Five Artists Who Inspire Me Part 1: Yuko Higuchi
Hello lovely people,
To ease myself back into Blog writing after such a long break (more on that later), I'm starting off with with something I'd planned back in 2020 until things went south...
But now I'm nearly out of that particular black hole, what better way to feel rejuvenated after a long break?
Sharing with you Five Artists Who Inspire Me! Of course, there's so many wonderful artists and illustrators out there whose work I love.
While I won't cover these folks individually, some notable mentions are Arthur Rackham, Francisco Goya, Sin Eater, Mark Ryden, Albrecht Durer, Ralph Steadman and Stephen Gammell.
But for now, here's the first of a series of short posts about artists whose work resonates with me and inspire me to create when I'm feeling a little lost.
First up is Yuko Higuchi.
I only discovered Yuko's work about 5 years ago, and must must have searched for "Mushrooms and Cats", or something akin to that (two of my favourite things if you hadn't figured out that ;p)
I immediately set out on a quest to get one of her beloved books into my collection, as well as find out as much as I could about her as a person.
Yuko is somewhat of an enigma for me.
What I do know about her is that she spends almost every moment of her waking life drawing, and has been drawing since she was a child.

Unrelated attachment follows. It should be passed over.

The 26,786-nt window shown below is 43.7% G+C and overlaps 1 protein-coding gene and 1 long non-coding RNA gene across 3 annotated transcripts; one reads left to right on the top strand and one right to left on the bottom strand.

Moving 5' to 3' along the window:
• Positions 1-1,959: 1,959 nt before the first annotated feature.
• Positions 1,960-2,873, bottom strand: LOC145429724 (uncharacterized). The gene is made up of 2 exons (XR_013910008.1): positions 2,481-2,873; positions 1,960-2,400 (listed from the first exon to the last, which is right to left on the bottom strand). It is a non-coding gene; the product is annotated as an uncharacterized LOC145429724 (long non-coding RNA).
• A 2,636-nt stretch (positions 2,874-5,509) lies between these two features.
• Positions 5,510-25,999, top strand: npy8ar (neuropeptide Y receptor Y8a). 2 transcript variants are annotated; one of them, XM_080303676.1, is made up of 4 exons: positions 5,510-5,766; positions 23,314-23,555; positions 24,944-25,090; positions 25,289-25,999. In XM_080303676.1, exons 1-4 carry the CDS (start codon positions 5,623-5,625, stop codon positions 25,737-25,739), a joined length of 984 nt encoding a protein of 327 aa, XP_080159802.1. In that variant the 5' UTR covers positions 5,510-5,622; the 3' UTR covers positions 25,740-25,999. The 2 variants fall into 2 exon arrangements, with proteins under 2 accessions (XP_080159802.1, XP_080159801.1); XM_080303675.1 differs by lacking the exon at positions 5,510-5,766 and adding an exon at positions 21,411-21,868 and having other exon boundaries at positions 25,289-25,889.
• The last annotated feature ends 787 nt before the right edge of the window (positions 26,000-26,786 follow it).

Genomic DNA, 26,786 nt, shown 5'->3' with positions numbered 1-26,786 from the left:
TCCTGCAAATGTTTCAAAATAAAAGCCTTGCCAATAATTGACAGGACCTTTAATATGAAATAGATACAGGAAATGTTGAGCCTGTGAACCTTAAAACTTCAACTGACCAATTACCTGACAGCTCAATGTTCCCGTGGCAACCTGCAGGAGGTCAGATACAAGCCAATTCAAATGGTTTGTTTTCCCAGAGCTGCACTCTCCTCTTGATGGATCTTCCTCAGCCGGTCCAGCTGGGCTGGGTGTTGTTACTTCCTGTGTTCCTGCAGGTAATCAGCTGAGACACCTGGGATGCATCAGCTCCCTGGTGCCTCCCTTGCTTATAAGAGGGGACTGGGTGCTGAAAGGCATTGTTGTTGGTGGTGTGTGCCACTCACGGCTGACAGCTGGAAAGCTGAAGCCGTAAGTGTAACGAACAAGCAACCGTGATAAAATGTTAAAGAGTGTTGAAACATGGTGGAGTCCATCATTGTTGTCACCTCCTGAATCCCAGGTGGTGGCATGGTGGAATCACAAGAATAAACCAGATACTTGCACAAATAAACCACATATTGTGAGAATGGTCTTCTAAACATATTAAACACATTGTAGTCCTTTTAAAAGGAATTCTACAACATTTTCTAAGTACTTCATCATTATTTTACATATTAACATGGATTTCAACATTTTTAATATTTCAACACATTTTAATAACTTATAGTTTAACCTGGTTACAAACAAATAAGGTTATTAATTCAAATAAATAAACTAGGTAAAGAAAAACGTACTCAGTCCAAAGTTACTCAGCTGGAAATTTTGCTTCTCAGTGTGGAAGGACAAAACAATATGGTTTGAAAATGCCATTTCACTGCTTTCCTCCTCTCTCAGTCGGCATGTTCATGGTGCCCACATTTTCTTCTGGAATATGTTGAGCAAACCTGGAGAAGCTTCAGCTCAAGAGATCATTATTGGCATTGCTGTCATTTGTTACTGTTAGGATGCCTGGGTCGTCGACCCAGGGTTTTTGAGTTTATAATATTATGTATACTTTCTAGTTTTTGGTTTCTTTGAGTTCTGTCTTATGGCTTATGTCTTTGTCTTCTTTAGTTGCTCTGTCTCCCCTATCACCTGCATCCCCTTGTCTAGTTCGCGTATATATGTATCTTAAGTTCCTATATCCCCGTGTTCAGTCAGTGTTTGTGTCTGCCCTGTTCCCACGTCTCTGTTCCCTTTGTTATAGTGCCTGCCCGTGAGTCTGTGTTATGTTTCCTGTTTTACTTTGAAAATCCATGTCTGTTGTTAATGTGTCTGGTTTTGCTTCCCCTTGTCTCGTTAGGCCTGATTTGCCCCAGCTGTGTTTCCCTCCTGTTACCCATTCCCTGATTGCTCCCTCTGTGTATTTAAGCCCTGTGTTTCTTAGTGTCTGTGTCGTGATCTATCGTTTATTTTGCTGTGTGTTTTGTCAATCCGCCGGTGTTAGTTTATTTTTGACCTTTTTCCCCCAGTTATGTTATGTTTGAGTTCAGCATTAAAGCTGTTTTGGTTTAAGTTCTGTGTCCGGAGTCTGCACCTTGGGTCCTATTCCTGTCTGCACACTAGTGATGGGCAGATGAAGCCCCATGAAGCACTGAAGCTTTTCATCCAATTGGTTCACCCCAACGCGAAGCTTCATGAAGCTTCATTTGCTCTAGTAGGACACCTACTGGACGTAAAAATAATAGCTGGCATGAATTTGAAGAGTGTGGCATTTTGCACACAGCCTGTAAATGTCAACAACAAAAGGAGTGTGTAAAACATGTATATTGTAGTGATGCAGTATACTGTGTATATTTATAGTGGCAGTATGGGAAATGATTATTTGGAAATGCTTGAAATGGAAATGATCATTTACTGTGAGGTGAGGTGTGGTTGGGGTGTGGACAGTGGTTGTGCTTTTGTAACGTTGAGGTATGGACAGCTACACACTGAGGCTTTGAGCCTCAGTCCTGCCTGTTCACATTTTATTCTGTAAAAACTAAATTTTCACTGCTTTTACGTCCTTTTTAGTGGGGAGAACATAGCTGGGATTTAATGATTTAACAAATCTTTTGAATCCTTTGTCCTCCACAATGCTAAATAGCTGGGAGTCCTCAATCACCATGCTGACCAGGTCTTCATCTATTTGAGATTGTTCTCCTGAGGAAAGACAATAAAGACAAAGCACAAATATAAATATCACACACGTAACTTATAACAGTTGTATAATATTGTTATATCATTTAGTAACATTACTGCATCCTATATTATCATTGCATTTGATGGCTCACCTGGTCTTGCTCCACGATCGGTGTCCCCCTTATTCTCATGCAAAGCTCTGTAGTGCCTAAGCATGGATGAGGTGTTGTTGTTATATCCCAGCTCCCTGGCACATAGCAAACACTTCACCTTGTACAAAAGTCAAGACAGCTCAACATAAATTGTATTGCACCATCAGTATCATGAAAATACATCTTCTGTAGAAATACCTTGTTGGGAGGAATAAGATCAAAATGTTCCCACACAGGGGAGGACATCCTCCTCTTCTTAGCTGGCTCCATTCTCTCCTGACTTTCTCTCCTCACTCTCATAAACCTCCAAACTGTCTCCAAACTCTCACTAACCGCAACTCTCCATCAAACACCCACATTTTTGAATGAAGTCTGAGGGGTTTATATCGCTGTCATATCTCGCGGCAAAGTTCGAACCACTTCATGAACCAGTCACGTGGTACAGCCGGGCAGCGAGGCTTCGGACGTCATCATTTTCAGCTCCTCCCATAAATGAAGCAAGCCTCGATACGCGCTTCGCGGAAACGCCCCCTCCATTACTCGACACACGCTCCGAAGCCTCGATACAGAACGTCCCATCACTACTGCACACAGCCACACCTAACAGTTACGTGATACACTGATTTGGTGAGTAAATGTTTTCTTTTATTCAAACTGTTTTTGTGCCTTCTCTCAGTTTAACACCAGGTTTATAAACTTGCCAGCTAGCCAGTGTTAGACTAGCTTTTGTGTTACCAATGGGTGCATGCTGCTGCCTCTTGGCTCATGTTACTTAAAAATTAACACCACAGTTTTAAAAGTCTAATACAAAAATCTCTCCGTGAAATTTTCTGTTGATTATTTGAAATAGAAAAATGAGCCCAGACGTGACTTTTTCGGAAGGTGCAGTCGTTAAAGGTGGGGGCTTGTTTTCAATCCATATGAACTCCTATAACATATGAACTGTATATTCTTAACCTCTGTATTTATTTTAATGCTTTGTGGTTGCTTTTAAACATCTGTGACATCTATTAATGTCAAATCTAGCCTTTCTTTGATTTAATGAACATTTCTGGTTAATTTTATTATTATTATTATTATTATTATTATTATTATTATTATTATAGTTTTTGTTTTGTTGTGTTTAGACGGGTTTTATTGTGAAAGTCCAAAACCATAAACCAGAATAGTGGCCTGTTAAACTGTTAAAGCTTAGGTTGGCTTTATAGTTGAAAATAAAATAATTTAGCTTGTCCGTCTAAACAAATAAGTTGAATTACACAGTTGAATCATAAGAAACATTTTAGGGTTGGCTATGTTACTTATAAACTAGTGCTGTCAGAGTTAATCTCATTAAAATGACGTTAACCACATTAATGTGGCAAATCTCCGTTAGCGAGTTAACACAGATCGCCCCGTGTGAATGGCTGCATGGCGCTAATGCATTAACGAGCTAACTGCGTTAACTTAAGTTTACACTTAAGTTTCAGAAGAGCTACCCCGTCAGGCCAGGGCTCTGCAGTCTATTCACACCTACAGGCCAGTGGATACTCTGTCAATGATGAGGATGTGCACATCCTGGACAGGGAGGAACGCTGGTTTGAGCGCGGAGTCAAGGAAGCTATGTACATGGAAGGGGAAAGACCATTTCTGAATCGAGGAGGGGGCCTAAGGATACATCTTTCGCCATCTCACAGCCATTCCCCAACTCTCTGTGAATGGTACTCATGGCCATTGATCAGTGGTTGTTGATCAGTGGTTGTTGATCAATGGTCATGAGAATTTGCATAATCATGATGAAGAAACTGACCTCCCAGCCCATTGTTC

It's hardly surprising though. Just look at that work!
Full of glorious detail, and beautifully bizarre renderings. You can see a timelapse of her process in the video below.
Her work has now been transformed into a whole host of merchandise, from stickers and wallpaper to pencil cases and clothing.
Would I call her work "kawaii" (cute)?
Indeed some of it is, yet those surreal twists balance out what might otherwise be viewed as classical children's illustration (which also reminds me of an another artist I love and who I'll save for another time…).
Yuko's work certainly is playful. But even though she has in fact designed for Gucci's children's collection, I see it as encompassing the childlike but not really for children.
Perhaps because they remind me of those rather controversial, but still incredible, images of kittens by photographer, Harry Whittier Frees. I wonder if some of Yuko's inspiration came from his work.
Something I feel drawn to in art is the juxtaposition of the impossible, bizarre or macabre happening alongside what we might normally associate with childhood.
What else do I find inspiring about her creations?
I love how the surrealism and fantastical elements whisk me away to somewhere dreamy and bygone. A bit like the series of books about The Faraway Tree by Enid Blyton.
Everything from Yuko's mark-making, to the Victorian/Edwardian style clothing, to the muted colour palette gets me excited. I can spend an age browsing through her book "Circus" - sadly the only one I own which I had to order direct from Japan. It's definitely one of my faves and dearly-treasured.
I know that one of her sources of inspiration is Hieronymus Bosch and perhaps nowhere is this more evident that in his piece "The Garden of Earthly Delights" below.
Meanwhile, here's Yuko's website, and if you can enlighten me of any aspects about her and her work, I'd love to hear from you!
Who are some of your favourite artists and illustrators? Let me know in the comments :)
Bye for now x